Green Lacewing

Spring is merging into summer. The daisies are blooming, the first summer butterflies are flying (skippers, coppers, blues). Here’s an early summer bug, a green lacewing:

They are about a half inch long or less. Lots of them are flying now in my area. Lacewings are in the order Neuroptera with antlions and some other curious insects. The lacewing larva is sometimes called an aphidlion – they eat lots of aphids.  The most interesting adults in Neuroptera are owlflies – dragonfly-like insects with prominent clubbed antennae. Unfortunately for me, owlflies are commoner in southern N America, not my area.

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5 thoughts on “Green Lacewing

  1. Hi Tom. This is such a wonderful image. Bugs are beautiful, at least when they aren’t biting you, getting into your food or eating your winter woolens. 🙂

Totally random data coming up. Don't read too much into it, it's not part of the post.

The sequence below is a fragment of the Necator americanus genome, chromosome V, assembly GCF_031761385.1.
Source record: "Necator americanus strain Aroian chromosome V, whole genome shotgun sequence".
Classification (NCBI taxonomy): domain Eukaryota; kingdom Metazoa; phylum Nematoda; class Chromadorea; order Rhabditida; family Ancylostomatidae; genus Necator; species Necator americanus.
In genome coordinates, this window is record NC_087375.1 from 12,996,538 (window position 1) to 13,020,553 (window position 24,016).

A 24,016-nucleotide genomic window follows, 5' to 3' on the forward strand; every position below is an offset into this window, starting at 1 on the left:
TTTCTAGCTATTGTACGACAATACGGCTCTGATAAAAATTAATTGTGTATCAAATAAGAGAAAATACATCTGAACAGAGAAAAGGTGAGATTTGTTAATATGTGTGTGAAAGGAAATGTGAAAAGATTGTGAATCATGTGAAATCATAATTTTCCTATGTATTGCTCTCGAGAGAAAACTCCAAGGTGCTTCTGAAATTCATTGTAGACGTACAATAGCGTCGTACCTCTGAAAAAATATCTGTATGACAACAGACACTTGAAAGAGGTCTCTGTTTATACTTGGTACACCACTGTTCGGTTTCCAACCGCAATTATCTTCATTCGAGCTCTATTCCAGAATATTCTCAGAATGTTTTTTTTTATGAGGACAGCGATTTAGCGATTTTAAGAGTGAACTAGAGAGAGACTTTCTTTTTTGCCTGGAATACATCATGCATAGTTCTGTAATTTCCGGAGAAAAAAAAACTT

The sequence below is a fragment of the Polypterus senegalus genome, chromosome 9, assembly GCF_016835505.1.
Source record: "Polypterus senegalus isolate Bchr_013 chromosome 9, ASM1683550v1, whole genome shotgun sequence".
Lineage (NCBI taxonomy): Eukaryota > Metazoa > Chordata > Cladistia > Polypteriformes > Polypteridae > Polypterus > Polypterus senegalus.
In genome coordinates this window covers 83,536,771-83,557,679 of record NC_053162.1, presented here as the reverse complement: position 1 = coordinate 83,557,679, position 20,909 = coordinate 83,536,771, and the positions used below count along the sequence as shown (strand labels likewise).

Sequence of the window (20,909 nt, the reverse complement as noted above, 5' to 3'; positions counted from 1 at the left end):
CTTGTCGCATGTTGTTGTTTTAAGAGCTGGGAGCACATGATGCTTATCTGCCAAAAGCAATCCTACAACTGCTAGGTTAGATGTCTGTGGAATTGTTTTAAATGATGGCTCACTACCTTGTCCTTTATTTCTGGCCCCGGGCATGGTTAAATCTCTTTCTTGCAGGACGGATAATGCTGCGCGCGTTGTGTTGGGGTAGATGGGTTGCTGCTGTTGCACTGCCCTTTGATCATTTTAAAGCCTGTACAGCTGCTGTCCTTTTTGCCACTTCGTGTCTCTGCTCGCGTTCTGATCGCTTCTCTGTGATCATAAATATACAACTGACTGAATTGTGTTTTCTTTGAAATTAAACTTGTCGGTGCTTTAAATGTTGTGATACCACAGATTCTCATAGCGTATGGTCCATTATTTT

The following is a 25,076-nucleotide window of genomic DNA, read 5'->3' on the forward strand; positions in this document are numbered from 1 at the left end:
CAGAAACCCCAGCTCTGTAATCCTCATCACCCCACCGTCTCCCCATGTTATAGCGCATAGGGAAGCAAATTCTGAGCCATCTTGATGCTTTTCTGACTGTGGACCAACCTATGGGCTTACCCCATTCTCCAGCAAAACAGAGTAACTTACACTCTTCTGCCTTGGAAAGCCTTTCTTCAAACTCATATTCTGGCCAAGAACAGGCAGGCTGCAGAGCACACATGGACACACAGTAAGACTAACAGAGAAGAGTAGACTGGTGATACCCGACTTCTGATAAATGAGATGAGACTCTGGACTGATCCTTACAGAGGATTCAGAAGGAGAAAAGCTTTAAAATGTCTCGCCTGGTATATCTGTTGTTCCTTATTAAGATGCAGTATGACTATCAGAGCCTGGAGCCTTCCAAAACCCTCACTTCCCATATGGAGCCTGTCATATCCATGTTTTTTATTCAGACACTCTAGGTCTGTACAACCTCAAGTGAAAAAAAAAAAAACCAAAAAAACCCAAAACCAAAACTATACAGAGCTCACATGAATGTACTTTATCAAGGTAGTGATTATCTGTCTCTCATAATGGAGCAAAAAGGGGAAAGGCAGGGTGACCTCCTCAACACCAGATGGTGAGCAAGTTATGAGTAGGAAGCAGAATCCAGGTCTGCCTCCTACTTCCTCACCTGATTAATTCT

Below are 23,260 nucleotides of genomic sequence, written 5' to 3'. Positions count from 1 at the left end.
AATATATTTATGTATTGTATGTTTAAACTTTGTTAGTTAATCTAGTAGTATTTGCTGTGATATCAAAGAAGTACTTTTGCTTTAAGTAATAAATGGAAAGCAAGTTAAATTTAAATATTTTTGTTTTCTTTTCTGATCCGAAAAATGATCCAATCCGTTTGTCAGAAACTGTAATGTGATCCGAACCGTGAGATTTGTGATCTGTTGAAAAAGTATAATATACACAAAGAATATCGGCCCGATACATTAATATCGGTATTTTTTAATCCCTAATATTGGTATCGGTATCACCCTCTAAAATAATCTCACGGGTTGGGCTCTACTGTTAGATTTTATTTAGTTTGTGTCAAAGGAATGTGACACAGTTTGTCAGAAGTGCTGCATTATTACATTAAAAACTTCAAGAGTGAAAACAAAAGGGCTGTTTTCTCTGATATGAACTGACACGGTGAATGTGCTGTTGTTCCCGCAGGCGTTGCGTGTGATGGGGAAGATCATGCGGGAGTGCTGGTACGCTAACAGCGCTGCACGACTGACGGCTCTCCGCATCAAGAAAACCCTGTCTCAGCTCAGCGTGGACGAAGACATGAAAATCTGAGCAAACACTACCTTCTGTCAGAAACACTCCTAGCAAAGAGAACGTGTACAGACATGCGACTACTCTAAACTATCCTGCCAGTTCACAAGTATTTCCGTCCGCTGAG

Ive never had the opportunity to shoot one of these and am so envious of the fine job you did making this image. I think I mentioned it elsewhere, but the topper in this is the iridescence you captured in the wing. Sweet!

  2. Great capture! You got the depth of field just right to bring out its delicate features. I believe that the lacewings are the best beneficial insect for most people’s gardens and landscapes. The larvae eat almost any kind of insect and you can buy the lacewing as eggs so they begin searching wherever you place them. Nobody likes to spray pesticides on the food they’re growing, so I’ve built a web site with info on them and other beneficials at http://www.BetterBugs.com to help people learn how to use these good bugs. I have quite a few photos of lacewings and other bugs there as well. Another big benefit of using a predator instead of an insecticide is that it allows all the beneficial insects that are already present in your garden to keep working on the pest insect complex.

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